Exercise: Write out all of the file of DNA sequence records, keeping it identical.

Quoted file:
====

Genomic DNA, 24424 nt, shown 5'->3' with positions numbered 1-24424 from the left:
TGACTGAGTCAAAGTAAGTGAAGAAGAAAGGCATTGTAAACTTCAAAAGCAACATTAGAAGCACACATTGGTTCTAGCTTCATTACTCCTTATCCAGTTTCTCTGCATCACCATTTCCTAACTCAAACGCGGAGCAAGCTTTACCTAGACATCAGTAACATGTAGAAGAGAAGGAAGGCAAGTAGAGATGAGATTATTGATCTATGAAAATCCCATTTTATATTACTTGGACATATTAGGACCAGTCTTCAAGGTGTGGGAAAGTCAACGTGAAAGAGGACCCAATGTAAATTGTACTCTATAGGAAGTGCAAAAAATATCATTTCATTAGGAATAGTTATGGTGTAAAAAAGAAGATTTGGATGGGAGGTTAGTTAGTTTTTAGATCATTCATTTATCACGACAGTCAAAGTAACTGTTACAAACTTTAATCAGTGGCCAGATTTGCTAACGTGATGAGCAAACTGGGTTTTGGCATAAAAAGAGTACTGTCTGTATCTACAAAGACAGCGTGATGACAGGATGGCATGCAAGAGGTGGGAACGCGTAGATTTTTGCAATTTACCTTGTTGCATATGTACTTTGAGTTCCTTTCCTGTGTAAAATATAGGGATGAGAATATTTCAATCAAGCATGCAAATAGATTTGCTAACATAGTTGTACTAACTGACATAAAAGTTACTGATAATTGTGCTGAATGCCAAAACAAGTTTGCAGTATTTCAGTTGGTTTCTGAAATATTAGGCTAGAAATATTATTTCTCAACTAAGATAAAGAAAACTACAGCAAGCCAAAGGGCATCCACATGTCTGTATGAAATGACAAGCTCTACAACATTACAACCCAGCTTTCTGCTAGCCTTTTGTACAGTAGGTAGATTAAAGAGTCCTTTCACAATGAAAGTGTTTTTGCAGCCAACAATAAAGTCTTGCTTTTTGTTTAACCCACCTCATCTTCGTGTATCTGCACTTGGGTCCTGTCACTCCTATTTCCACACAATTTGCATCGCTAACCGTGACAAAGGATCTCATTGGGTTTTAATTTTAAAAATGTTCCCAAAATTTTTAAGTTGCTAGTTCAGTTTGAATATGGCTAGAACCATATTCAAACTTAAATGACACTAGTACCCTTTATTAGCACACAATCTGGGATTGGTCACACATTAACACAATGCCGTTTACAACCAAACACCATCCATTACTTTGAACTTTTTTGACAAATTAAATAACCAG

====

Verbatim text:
Genomic DNA, 24424 nt, shown 5'->3' with positions numbered 1-24424 from the left:
TGACTGAGTCAAAGTAAGTGAAGAAGAAAGGCATTGTAAACTTCAAAAGCAACATTAGAAGCACACATTGGTTCTAGCTTCATTACTCCTTATCCAGTTTCTCTGCATCACCATTTCCTAACTCAAACGCGGAGCAAGCTTTACCTAGACATCAGTAACATGTAGAAGAGAAGGAAGGCAAGTAGAGATGAGATTATTGATCTATGAAAATCCCATTTTATATTACTTGGACATATTAGGACCAGTCTTCAAGGTGTGGGAAAGTCAACGTGAAAGAGGACCCAATGTAAATTGTACTCTATAGGAAGTGCAAAAAATATCATTTCATTAGGAATAGTTATGGTGTAAAAAAGAAGATTTGGATGGGAGGTTAGTTAGTTTTTAGATCATTCATTTATCACGACAGTCAAAGTAACTGTTACAAACTTTAATCAGTGGCCAGATTTGCTAACGTGATGAGCAAACTGGGTTTTGGCATAAAAAGAGTACTGTCTGTATCTACAAAGACAGCGTGATGACAGGATGGCATGCAAGAGGTGGGAACGCGTAGATTTTTGCAATTTACCTTGTTGCATATGTACTTTGAGTTCCTTTCCTGTGTAAAATATAGGGATGAGAATATTTCAATCAAGCATGCAAATAGATTTGCTAACATAGTTGTACTAACTGACATAAAAGTTACTGATAATTGTGCTGAATGCCAAAACAAGTTTGCAGTATTTCAGTTGGTTTCTGAAATATTAGGCTAGAAATATTATTTCTCAACTAAGATAAAGAAAACTACAGCAAGCCAAAGGGCATCCACATGTCTGTATGAAATGACAAGCTCTACAACATTACAACCCAGCTTTCTGCTAGCCTTTTGTACAGTAGGTAGATTAAAGAGTCCTTTCACAATGAAAGTGTTTTTGCAGCCAACAATAAAGTCTTGCTTTTTGTTTAACCCACCTCATCTTCGTGTATCTGCACTTGGGTCCTGTCACTCCTATTTCCACACAATTTGCATCGCTAACCGTGACAAAGGATCTCATTGGGTTTTAATTTTAAAAATGTTCCCAAAATTTTTAAGTTGCTAGTTCAGTTTGAATATGGCTAGAACCATATTCAAACTTAAATGACACTAGTACCCTTTATTAGCACACAATCTGGGATTGGTCACACATTAACACAATGCCGTTTACAACCAAACACCATCCATTACTTTGAACTTTTTTGACAAATTAAATAACCAG